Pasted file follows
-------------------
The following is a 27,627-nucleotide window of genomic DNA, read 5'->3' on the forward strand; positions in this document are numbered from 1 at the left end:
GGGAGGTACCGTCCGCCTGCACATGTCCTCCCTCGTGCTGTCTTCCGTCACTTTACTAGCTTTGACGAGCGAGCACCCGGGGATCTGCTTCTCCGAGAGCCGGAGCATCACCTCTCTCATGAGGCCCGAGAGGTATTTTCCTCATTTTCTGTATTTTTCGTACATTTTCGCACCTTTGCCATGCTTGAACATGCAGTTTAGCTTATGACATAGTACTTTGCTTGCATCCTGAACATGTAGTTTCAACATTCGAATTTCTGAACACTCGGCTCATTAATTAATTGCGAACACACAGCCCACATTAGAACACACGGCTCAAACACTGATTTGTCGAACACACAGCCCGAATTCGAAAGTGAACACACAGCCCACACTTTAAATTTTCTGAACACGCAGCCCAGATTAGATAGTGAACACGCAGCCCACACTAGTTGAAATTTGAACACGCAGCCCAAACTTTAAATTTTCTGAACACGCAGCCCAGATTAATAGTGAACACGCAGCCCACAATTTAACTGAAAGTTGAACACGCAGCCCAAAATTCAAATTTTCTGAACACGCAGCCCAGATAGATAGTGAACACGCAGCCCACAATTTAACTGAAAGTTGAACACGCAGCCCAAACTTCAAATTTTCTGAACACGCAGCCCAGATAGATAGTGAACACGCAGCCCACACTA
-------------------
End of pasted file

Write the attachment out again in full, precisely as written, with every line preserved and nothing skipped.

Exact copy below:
The following is a 27,627-nucleotide window of genomic DNA, read 5'->3' on the forward strand; positions in this document are numbered from 1 at the left end:
GGGAGGTACCGTCCGCCTGCACATGTCCTCCCTCGTGCTGTCTTCCGTCACTTTACTAGCTTTGACGAGCGAGCACCCGGGGATCTGCTTCTCCGAGAGCCGGAGCATCACCTCTCTCATGAGGCCCGAGAGGTATTTTCCTCATTTTCTGTATTTTTCGTACATTTTCGCACCTTTGCCATGCTTGAACATGCAGTTTAGCTTATGACATAGTACTTTGCTTGCATCCTGAACATGTAGTTTCAACATTCGAATTTCTGAACACTCGGCTCATTAATTAATTGCGAACACACAGCCCACATTAGAACACACGGCTCAAACACTGATTTGTCGAACACACAGCCCGAATTCGAAAGTGAACACACAGCCCACACTTTAAATTTTCTGAACACGCAGCCCAGATTAGATAGTGAACACGCAGCCCACACTAGTTGAAATTTGAACACGCAGCCCAAACTTTAAATTTTCTGAACACGCAGCCCAGATTAATAGTGAACACGCAGCCCACAATTTAACTGAAAGTTGAACACGCAGCCCAAAATTCAAATTTTCTGAACACGCAGCCCAGATAGATAGTGAACACGCAGCCCACAATTTAACTGAAAGTTGAACACGCAGCCCAAACTTCAAATTTTCTGAACACGCAGCCCAGATAGATAGTGAACACGCAGCCCACACTA